Xenoblade Chronicles 3: what happens after?
Fortunately, we may not have to wait for a new game to see what comes next for the series. Xenoblade Chronicles 3’s expansion pass includes story DLC that will release by December 2023.
The real question is what form this story DLC will take. It being a sequel seems a tad unlikely given how the story ended, unless it involves the party trying to reunite across the two worlds.
It’s certainly not impossible since, as we said, it’s implied Mio somehow managed to reach Noah’s world. Plus, during the game’s conclusion, several characters express hope at meeting each other again.
Some fans will also point out that characters from the first game and Xenoblade Chronicles X were transported to the world of Xenoblade Chronicles 2 as part of that game’s post-launch DLC, though it’s debatable whether that’s canon or not.
An interquel is always possible, with a new storyline taking place alongside the events of the main game. Although it’d probably have to focus on a separate set of characters and/or its events couldn’t be too significant since they wouldn’t be acknowledged in the main game.
A prequel arguably seems the most likely. It’s never explicitly stated how long the world of Aionios has existed for, so there’re entire periods of its history that can serve as the setting without encroaching too much on the main story.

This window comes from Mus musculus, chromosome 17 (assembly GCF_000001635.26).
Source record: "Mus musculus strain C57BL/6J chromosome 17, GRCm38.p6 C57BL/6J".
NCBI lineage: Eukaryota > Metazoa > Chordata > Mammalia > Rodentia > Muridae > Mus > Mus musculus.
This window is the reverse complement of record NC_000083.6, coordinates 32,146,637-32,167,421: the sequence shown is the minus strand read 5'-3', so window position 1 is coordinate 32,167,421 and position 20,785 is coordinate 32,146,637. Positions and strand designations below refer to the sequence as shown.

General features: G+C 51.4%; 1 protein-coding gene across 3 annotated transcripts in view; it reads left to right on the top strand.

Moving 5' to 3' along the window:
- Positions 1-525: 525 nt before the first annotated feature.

Xenoblade Chronicles 2’s story DLC did exactly that, taking place hundreds of years beforehand and fleshing out the backstories of several main characters, including antagonist Jin and how he came to be.
In fact, Xenoblade Chronicles 3 has a similar character in the form of N, one of the main villains, so a prequel storyline could revolve around him and his backstory. Although the main game does have a flashback sequence to explain how he became a villain so having an entire prequel game dedicated to him may be unnecessary.
Considering the story DLC will be a separate expansion from the main game, it might not have anything to do with Xenoblade Chronicles 3’s characters and world at all. Perhaps it will take place in a brand new setting, with a new cast, and act more like a prelude to whatever the next game will be.
As for Xenoblade Chronicles 4, or whatever comes next, the worlds being separated again means it could take place in either one, acting as a direct or distant sequel. Or Monolith Soft could go backwards in time and tell a story that’s set after the first two games but before Xenoblade Chronicles 3.
Maybe we’ll actually get a sequel for Xenoblade Chronicles X. Or maybe we’ll visit an entirely different universe altogether. After all, the Conduit, the mysterious object responsible for the Earth splitting in two in the first place, disappeared to another dimension at the end of Xenoblade Chronicles 2 and, as far as we can tell, doesn’t feature at all in Xenoblade Chronicles 3.
Ultimately, there are multiple avenues Monolith Soft can pursue. The future of Xenoblade Chronicles is eternal and boundless, which, given the overall themes of the series, is perfectly fitting.